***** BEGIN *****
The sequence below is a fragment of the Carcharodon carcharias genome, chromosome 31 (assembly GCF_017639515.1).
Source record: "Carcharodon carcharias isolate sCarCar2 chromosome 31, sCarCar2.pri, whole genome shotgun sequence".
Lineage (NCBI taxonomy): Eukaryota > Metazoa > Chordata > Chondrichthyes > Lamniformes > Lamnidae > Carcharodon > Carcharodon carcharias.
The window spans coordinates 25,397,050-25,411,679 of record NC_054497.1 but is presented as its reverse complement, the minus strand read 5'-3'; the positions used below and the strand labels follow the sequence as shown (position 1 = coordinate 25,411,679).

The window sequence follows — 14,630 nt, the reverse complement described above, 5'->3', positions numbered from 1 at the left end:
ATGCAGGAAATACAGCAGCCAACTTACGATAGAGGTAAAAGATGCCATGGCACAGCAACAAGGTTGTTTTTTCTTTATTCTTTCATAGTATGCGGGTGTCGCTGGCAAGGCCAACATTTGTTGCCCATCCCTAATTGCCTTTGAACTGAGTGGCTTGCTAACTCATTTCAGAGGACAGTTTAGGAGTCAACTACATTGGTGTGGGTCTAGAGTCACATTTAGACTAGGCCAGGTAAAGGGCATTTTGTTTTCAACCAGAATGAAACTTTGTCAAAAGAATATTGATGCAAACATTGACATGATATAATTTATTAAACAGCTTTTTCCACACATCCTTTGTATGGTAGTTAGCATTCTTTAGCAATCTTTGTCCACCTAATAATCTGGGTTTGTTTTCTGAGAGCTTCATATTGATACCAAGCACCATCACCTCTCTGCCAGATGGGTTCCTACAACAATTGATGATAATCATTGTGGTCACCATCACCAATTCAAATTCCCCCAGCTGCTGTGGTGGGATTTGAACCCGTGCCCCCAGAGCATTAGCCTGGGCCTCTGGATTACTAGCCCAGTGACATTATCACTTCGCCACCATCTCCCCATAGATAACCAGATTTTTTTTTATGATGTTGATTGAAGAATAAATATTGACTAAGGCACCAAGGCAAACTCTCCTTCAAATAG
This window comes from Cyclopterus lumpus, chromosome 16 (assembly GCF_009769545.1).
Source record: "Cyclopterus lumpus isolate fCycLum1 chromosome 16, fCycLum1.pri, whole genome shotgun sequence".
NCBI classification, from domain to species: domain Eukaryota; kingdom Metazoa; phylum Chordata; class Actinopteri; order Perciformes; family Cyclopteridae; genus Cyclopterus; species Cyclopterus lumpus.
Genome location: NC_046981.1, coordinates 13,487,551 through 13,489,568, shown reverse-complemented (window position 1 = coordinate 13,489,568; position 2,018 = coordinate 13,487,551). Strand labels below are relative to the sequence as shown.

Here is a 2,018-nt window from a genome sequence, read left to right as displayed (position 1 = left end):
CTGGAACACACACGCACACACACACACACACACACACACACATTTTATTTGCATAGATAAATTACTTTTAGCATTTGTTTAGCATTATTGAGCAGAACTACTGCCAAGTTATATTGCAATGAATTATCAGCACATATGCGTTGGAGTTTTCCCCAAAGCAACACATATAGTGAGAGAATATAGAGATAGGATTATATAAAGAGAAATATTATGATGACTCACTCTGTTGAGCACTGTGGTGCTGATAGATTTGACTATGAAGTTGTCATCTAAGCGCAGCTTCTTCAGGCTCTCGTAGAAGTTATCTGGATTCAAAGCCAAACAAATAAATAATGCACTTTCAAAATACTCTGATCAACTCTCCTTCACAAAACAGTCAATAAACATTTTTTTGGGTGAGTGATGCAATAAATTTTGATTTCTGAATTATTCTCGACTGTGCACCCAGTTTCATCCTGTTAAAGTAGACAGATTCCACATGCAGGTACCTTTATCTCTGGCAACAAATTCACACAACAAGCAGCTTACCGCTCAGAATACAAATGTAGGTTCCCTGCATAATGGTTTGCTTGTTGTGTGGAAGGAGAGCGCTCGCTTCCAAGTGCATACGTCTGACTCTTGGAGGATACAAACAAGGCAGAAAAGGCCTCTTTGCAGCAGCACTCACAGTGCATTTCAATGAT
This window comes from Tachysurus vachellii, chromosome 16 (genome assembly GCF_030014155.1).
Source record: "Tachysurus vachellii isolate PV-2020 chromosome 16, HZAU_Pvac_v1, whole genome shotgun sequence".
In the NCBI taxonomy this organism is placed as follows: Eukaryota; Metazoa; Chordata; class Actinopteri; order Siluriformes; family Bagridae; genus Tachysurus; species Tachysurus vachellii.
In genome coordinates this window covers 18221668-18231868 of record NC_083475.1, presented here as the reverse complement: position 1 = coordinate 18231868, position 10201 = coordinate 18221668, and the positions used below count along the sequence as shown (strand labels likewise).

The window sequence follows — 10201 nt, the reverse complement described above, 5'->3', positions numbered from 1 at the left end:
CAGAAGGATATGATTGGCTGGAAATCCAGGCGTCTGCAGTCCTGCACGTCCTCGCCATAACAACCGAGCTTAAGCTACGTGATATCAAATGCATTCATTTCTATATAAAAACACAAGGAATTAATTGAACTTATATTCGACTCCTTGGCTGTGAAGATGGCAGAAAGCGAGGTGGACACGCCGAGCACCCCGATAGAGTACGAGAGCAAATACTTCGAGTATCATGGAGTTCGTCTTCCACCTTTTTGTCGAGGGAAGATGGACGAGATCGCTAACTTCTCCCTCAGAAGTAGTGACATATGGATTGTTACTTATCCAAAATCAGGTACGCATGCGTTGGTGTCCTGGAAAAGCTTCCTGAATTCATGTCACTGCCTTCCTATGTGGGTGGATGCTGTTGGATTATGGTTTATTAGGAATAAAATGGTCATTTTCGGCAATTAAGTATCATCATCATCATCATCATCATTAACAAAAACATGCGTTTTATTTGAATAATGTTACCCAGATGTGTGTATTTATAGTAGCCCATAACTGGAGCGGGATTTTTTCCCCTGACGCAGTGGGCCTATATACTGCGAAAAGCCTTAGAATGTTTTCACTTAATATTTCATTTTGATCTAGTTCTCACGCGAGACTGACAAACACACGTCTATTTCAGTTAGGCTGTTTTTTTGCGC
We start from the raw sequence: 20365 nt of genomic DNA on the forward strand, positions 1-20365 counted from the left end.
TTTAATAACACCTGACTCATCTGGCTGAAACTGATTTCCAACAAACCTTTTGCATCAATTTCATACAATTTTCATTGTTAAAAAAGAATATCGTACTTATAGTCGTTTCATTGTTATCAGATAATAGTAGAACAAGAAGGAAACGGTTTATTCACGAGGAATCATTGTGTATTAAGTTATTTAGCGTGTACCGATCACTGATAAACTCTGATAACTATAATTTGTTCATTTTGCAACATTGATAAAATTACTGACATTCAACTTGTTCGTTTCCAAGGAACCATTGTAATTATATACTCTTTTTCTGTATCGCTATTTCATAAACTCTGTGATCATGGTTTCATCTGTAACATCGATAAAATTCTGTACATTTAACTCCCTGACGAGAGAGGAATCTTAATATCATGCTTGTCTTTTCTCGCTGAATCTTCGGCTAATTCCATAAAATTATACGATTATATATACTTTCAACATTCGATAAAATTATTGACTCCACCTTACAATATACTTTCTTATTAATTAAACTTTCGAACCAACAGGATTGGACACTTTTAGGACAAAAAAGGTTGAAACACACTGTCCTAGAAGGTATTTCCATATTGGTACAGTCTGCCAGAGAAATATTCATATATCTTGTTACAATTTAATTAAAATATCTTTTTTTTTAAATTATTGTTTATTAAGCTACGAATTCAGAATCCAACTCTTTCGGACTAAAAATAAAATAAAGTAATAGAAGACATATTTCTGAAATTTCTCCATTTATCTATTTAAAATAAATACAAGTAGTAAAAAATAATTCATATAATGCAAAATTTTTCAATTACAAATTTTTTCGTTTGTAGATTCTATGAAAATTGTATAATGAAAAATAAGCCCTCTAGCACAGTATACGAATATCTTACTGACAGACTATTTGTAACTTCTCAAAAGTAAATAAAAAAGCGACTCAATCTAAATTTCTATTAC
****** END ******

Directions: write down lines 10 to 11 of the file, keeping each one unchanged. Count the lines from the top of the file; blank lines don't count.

Genome location: NC_046981.1, coordinates 13,487,551 through 13,489,568, shown reverse-complemented (window position 1 = coordinate 13,489,568; position 2,018 = coordinate 13,487,551). Strand labels below are relative to the sequence as shown.

Here is a 2,018-nt window from a genome sequence, read left to right as displayed (position 1 = left end):